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Mental health crisis calls remain steady
Gaston Gazette - 4/3/2020
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Despite challenges posed to the medical system by COVID-19, mental health professionals say access to local treatment remains strong.
The number of people seeking crisis treatment has stayed consistent since the implementation of recommended, and later mandated, "stay at home" orders by county and state officials to slow the spread of COVID-19, said Lynne Grey, department director for Partners Behavioral Healthcare's mental health and substance use care coordination unit.
She said providers have largely made the switch to treating patients via telemedicine, using phone calls or videoconferencing tools. Partners has yet to see an increase in local emergency department use for patients experiencing a mental health crisis, she said.
However, the longer "stay-at-home" orders remain in place, stress on both patients and providers could increase.
"We haven't seen that large increase in emergency department use for behavioral health or crisis calls," Grey said. "We expect that will change."
If you're feeling stressed, Roberta Borden Wilson, a psychotherapist and counselor at Grace Christian Counseling, said it's not just you.
"Everyone, in every age range, is feeling this in different ways," Wilson said.
Do I have to worry about getting sick or losing someone I love? What's going to happen to my job and will I have to worry about paying my bills? How am I going to make sure my kids are taken care of if I, or they, get sick?
"Right now there aren't a lot of great answers to these," Wilson said. "Combined with the isolation many people are feeling because they are tucked away at home and might not be able to take advantage of the things they once used to distract themselves and people will find their own ways to deal with this. For some, those will be productive ways and unproductive for others."
The American Psychiatric Association said Americans this week are experiencing a collective sense of loss: the way their life once was, the loss of a sense of safety or financial security.
"There's uncertainty over how long this is going to go on and all of that just becomes a breeding ground for fear and anxiety," Wilson said. "I think you're going to see things you've never seen before."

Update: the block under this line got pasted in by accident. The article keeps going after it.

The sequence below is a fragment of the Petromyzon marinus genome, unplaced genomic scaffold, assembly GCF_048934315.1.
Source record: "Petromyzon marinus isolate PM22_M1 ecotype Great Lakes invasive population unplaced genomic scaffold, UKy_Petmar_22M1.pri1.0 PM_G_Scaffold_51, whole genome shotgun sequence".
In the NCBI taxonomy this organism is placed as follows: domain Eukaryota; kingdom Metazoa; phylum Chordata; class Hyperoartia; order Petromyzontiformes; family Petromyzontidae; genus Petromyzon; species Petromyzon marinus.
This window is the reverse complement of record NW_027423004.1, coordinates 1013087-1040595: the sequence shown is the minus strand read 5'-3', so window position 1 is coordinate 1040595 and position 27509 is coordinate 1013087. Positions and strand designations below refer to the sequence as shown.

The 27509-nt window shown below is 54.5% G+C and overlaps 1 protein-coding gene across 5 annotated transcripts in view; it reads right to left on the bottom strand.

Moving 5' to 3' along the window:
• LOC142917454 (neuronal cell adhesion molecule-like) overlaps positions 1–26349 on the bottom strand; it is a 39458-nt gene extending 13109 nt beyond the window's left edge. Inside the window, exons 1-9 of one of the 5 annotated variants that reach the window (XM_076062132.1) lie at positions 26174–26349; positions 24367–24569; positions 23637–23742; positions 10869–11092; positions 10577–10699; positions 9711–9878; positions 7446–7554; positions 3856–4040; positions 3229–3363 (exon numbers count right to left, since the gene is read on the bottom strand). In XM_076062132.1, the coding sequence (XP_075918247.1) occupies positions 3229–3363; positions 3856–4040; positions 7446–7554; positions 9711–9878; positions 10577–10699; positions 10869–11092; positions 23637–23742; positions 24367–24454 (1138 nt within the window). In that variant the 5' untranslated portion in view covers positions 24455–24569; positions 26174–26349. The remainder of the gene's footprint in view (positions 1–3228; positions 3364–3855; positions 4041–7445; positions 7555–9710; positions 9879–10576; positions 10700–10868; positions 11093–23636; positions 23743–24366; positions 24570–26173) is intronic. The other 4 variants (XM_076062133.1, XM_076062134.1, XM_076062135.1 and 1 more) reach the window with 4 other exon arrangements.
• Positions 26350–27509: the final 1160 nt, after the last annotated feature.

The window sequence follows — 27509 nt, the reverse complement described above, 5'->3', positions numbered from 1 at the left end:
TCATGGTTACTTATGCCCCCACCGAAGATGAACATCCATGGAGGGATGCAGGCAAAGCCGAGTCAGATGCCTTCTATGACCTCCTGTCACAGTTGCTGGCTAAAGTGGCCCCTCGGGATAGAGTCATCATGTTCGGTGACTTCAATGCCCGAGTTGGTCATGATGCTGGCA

Children could suffer in different ways than adults, Grey said.
"This is me talking from my experience and my opinion, but we're looking closely at children," Grey said. "Many in therapeutic foster care placements who receive in-home services are being served telephonically. We believe that sustained level of stress may come to a head, so we're trying to open up space for child crisis services."
Both Wilson and Grey said there are no quick fixes.
"Right now people are taking this week by week," Grey said. "But with this 30-day order, I think it's going to sink in that this is the new normal for now and we're going to see an increase in crisis calls."
That means agencies and providers are monitoring data and attempting to see where and why shifts in demand are occurring, which Grey said she hopes will allow providers time to adapt.
It will also be important to aid Gaston County's homeless population because shelter's are reducing capacity, Grey said.
"We are going to reach a point where we are going to need to have places for our homeless populations where they can be tested and, if necessary, isolated or treated," Grey said. "The weather is nice but it's going to get hot soon. We're looking at ways to expand places which are not being used right now and we're trying to manage that to keep that population safe."
Reach Adam Orr at 704-869-1828 or firstname.lastname@example.org
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